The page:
Results 1,301–1,340 of 1,340 found.
Stan Druckenmiller is Leaving
The economic drivers that once pumped up asset prices and favored the production of paper over commodities are now retrograde. The reality during Stan Druckenmiller's 'old normal' was that prosperity and overconsumption were driven by asset inflation that in turn was correlated with leverage and interest rates. Investors are now faced with bonds yielding 2.5 percent and stocks staring straight into new normal real growth rates of 2 percent or less. There is no 8 percent there for pension funds. There are no stocks for the long run at 12 percent returns.
An Interesting Week Ahead
The failure to reduce risk spreads in peripheral European countries means that the public sector bailout is not working. The list of industrial countries wishing to depreciate their currencies is not matched by a list of emerging economies happy to let their currencies appreciate significantly. As a result, foreign exchange tensions are mounting, and the price of gold has been driven to a new record level. This week will shed light on whether policymakers can do anything to deal with these two issues.
Judging Obama, Geithner and Goolsbee
The Obama Administration's announcement Wednesday of its new economic policy initiative will be closely watched by markets and will likely impact equity and bond valuations around the world. A disappointing performance today would be met with even greater market skepticism, higher 'self-insurance' by households and companies and further disappointment among America's friends and allies.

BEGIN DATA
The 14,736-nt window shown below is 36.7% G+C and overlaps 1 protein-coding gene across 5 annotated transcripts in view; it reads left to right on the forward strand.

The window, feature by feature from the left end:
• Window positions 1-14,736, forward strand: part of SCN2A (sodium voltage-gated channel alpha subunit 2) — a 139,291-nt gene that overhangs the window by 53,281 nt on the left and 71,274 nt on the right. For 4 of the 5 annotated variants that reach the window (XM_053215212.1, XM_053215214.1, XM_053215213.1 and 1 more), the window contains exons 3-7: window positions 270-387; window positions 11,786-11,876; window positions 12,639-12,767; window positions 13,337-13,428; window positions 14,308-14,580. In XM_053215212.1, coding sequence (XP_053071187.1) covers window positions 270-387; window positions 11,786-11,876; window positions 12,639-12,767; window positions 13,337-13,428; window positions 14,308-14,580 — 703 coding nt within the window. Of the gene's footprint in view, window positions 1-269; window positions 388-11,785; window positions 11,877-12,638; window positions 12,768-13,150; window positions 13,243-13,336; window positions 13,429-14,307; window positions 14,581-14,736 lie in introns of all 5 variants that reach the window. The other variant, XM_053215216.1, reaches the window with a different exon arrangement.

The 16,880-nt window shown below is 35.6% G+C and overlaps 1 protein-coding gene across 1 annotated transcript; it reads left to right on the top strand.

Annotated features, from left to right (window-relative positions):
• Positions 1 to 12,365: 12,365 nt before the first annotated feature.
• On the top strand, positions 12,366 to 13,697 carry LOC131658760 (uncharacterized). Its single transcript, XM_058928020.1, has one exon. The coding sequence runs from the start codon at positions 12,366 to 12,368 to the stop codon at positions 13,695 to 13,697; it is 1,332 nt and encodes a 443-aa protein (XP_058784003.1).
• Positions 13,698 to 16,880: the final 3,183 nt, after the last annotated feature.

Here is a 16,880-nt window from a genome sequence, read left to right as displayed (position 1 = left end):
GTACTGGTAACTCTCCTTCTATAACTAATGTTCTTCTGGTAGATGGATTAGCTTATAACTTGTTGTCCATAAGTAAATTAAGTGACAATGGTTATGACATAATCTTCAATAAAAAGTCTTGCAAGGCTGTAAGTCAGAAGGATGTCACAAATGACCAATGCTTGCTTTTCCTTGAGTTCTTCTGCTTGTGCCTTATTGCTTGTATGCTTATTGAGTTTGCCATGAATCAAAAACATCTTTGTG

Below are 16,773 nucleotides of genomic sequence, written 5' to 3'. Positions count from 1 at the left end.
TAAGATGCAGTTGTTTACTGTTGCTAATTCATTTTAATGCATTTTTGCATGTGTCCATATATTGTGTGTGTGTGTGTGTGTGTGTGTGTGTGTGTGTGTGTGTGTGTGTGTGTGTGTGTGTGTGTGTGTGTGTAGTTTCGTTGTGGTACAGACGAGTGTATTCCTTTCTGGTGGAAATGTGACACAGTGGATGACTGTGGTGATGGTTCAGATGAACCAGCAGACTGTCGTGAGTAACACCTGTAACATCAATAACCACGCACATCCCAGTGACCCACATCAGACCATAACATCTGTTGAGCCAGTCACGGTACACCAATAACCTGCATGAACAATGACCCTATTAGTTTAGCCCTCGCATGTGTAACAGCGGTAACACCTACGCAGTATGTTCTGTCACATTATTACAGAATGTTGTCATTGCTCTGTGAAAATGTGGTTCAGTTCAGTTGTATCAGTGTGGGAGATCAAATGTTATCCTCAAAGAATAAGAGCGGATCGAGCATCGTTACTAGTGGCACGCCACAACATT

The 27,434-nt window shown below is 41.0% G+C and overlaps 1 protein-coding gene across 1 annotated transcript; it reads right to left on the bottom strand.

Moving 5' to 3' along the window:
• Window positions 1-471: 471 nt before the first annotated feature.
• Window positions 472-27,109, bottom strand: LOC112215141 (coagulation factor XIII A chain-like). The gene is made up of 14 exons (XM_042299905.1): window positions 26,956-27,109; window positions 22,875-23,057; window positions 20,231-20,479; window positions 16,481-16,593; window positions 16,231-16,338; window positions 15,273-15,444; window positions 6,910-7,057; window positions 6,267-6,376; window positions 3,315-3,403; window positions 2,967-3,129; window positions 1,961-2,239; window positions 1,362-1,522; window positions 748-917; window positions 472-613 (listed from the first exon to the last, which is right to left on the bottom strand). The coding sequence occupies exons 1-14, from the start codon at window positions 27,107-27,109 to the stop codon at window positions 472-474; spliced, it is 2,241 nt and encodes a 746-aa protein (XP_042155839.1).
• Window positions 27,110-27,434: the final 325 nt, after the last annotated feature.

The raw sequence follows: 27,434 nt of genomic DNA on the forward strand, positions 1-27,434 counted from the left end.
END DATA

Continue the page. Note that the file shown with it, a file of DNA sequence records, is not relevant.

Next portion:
Why Another Fiscal Stimulus Won't Do
The main debate in Washington today is whether or not to do more of the same: another fiscal stimulus and another round of quantitative easing by the Federal Reserve. This conflicts with evidence that a broader and more holistic response is needed. Policymakers must address key structural issues, including the drivers of growth and employment creation; the high risk of skill erosion and lost labor productivity; financial deleveraging in the private sector; debt overhangs; the uncertain regulatory environment; and the unacceptably high risks facing the most vulnerable segments of society.
Mr. Gross Goes to Washington
Americans now know that housing prices don't always go up, and that they can in fact go down by 30-50 percent in a few short years. Having grown accustomed to a housing market aided and abetted by Uncle Sam, the habit cannot be broken by going cold turkey into the camp of private lending. Private mortgage lenders will demand extraordinary down payments, impeccable credit histories and significantly higher yields than what markets grew used to over the past several decades.
When Unconventional Become Conventional
Conventional monetary policy is undergirded by the doctrine of central bank independence, founded on the proposition that fiscal authorities, hostage to the political process, inherently are prone to an inflationary bias. When the economy suffers from private sector deleveraging and a fat-tail risk of deflation, however, conventional monetary policy is not enough. In such circumstances, the central bank has a profound duty to act unconventionally, ballooning its balance sheet by monetizing assets, either government or private, or both.